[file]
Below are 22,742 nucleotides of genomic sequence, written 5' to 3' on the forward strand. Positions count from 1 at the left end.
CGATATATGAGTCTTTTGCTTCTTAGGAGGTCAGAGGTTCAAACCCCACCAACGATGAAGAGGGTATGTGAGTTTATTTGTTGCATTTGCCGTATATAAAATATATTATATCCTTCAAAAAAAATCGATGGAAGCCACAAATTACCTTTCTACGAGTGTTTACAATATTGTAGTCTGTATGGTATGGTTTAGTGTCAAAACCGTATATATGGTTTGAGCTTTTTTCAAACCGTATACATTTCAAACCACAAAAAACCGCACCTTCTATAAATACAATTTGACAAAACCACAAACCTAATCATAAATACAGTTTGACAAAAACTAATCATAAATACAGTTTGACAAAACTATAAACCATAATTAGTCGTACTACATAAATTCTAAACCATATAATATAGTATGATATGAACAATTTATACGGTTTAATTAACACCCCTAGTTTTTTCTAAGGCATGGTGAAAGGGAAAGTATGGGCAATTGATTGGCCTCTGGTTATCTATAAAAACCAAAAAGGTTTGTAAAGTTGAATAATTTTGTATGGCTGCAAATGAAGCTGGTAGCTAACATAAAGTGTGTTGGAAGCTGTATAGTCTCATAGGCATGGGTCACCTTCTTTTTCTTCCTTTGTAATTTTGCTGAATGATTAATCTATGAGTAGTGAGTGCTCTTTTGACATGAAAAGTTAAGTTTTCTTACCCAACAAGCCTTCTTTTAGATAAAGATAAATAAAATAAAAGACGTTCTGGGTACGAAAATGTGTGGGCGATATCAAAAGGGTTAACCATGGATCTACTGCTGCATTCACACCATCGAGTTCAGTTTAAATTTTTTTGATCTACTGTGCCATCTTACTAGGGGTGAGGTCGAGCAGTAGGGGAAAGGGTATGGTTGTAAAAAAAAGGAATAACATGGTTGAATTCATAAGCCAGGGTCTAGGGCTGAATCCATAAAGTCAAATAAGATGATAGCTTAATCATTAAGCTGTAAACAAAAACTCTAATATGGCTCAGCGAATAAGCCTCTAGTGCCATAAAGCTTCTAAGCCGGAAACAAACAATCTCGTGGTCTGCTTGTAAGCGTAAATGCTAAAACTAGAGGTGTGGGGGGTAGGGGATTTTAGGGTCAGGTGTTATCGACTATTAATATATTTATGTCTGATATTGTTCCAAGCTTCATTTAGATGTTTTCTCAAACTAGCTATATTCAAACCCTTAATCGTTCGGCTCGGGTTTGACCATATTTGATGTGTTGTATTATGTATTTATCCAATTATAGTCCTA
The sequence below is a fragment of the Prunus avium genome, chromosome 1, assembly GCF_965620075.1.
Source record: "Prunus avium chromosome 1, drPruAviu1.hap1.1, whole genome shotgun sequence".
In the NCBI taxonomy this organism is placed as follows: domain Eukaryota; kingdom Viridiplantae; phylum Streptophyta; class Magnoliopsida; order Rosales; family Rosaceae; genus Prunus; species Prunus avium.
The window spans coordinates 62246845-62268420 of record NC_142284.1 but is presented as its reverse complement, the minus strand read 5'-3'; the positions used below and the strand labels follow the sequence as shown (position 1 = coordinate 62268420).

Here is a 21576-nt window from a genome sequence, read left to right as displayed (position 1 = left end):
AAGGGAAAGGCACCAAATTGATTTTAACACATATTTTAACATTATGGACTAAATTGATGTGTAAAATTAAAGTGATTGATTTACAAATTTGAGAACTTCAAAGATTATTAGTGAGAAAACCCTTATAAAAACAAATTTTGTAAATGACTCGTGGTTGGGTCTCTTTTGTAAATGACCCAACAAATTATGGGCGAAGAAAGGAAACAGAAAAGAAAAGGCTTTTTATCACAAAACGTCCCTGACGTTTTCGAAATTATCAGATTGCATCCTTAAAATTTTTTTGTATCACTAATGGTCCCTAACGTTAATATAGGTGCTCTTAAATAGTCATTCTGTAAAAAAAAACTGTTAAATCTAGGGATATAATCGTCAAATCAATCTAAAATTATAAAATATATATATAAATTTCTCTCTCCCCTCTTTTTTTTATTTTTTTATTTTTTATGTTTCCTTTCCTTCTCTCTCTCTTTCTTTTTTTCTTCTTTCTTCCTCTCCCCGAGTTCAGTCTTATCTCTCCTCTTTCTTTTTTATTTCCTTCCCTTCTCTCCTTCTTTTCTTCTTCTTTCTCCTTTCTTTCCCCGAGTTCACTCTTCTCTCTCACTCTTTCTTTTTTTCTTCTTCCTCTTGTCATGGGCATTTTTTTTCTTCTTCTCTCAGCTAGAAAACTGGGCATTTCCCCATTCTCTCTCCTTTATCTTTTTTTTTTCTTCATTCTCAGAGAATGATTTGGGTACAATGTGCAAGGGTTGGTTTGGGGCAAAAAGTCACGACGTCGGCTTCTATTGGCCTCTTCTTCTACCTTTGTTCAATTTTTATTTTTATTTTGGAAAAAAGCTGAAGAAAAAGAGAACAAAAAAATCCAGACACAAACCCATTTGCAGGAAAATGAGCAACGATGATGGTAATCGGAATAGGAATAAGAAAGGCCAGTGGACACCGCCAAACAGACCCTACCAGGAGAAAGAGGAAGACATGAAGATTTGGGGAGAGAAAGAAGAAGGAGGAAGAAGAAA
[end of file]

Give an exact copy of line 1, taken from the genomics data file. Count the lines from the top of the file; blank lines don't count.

Below are 22,742 nucleotides of genomic sequence, written 5' to 3' on the forward strand. Positions count from 1 at the left end.